How health care quietly powers the U.S. economy

What have hospitals done for us lately? Actually, quite a lot.

MICHAEL DOWLING: Health care is a humongous economic engine. It's often forgotten about the fact that there is a real contribution to the economy by health care. If you're running a large health care organization, you're probably the place that is doing the most construction in the region. So for example, in our organization, we do more construction than anybody else.

If you want to be in the health care business and you want to be in the laundry business, we have the largest laundry service. If you want to be in maintenance, we have probably one of the largest maintenance shops in the region. The dietary business – just imagine the amount of meals that are provided in a hospital every day; more meals than are provided in any restaurant than you can think about here in Manhattan, every single day, seven days a week. So if you want to be in the dietary business, in the food business, health care is a job growth area.

The point I'm trying to make is it is not just a business that only takes care of the medical treatment of a person who comes in who is ill. It's all of the other ancillary business. So whatever occupation that you want to be in, you can find it inside health care.

If you're in a poor community and you have a hospital – and some people would say, maybe that hospital in that community is not doing that well, but also, remember, that it is the largest employment source in that community. And that's why you often get into a discussion about, well, maybe that hospital should be downsized. Maybe that hospital should be closed. And there are reasons to argue those points in certain circumstances, but you also have to face with the reality that, in those cases, that place is the only place that hires people from that community. So if that facility closes, there are no jobs in that community. Therefore, that community, which is deprived at the moment, will only be more deprived if the hospital closes. So it's just not only health care alone that you're looking at. It's all of the surrounding issues that are connected to the direct provision of health care services.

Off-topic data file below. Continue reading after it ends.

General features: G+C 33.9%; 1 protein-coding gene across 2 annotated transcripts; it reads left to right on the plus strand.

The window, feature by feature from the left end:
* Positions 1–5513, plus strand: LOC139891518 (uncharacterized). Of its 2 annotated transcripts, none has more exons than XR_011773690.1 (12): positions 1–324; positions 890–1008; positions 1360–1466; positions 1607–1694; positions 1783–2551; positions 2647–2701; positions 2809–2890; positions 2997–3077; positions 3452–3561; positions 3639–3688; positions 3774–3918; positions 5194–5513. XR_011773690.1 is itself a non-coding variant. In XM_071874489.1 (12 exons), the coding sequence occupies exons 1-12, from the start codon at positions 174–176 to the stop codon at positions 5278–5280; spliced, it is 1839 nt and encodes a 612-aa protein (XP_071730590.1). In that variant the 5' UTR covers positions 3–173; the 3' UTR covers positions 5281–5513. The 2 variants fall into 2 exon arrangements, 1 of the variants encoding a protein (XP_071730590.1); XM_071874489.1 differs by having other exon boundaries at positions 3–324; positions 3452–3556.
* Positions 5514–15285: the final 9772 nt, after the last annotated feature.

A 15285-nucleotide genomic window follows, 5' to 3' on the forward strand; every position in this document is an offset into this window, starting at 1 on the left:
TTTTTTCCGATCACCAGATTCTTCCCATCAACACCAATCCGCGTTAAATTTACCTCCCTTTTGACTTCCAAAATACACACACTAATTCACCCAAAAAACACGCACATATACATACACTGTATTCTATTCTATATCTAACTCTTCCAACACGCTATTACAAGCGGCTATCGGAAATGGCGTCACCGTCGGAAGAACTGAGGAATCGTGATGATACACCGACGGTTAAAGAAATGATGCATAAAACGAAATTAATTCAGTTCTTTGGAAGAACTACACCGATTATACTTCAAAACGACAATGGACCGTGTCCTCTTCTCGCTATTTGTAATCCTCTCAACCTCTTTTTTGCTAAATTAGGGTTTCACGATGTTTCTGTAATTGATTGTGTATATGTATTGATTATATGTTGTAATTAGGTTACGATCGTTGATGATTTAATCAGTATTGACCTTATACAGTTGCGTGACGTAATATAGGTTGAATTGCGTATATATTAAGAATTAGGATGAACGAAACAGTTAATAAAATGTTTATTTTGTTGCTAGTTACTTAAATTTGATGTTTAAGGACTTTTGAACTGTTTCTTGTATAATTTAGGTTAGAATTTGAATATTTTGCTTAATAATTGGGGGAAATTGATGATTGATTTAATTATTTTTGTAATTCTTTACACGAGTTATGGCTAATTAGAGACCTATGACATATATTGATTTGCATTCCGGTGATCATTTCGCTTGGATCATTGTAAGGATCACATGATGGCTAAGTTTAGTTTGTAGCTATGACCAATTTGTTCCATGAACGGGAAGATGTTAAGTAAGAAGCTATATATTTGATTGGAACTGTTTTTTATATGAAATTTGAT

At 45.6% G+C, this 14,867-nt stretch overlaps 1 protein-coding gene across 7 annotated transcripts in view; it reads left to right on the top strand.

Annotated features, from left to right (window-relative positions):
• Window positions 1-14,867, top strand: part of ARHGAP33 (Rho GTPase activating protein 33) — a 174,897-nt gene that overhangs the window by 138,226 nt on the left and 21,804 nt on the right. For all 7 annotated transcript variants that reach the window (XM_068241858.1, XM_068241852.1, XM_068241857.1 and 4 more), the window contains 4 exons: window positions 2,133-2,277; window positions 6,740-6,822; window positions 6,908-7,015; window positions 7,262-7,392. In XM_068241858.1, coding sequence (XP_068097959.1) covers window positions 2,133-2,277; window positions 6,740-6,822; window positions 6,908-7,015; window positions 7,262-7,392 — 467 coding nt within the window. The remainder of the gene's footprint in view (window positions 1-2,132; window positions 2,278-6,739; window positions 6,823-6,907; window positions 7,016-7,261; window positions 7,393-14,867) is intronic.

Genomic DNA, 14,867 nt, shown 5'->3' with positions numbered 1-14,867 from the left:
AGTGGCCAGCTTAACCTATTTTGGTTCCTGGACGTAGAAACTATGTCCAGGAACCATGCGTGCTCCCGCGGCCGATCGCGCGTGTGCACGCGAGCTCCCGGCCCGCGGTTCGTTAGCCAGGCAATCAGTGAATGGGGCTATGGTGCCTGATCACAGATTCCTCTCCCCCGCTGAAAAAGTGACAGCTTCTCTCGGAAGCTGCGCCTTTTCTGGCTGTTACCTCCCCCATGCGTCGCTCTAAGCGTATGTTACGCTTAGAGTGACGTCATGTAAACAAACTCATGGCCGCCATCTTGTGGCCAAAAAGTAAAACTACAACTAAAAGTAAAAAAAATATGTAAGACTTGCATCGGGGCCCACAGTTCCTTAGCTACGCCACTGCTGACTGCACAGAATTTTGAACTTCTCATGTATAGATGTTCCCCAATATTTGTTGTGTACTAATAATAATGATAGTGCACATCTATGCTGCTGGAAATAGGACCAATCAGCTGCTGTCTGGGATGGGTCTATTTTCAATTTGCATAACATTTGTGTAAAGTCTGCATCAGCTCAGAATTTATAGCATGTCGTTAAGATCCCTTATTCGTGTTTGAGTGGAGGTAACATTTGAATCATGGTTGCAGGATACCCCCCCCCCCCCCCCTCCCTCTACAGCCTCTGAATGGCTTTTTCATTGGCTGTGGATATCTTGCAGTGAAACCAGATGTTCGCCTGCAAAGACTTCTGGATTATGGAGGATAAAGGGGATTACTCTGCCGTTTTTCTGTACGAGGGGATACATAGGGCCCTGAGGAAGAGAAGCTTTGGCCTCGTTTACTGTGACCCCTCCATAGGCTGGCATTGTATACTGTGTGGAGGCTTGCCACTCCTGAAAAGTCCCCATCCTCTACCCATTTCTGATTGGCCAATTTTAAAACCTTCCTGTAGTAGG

• There is enormous job growth happening in the health care sector. It added 346,000 new jobs in 2018, outpacing every other sector.
  • Hospitals economically sustain large communities not only through medical care but through ancillary industries such as construction, laundry, maintenance and food service jobs.
  • Hospitals are a silent but mighty economic engine. Closing down hospitals rather than revitalizing where possible can deprive struggling communities even further.
  • Michael Dowling is the author of Health Care Reboot with Charles Kenney.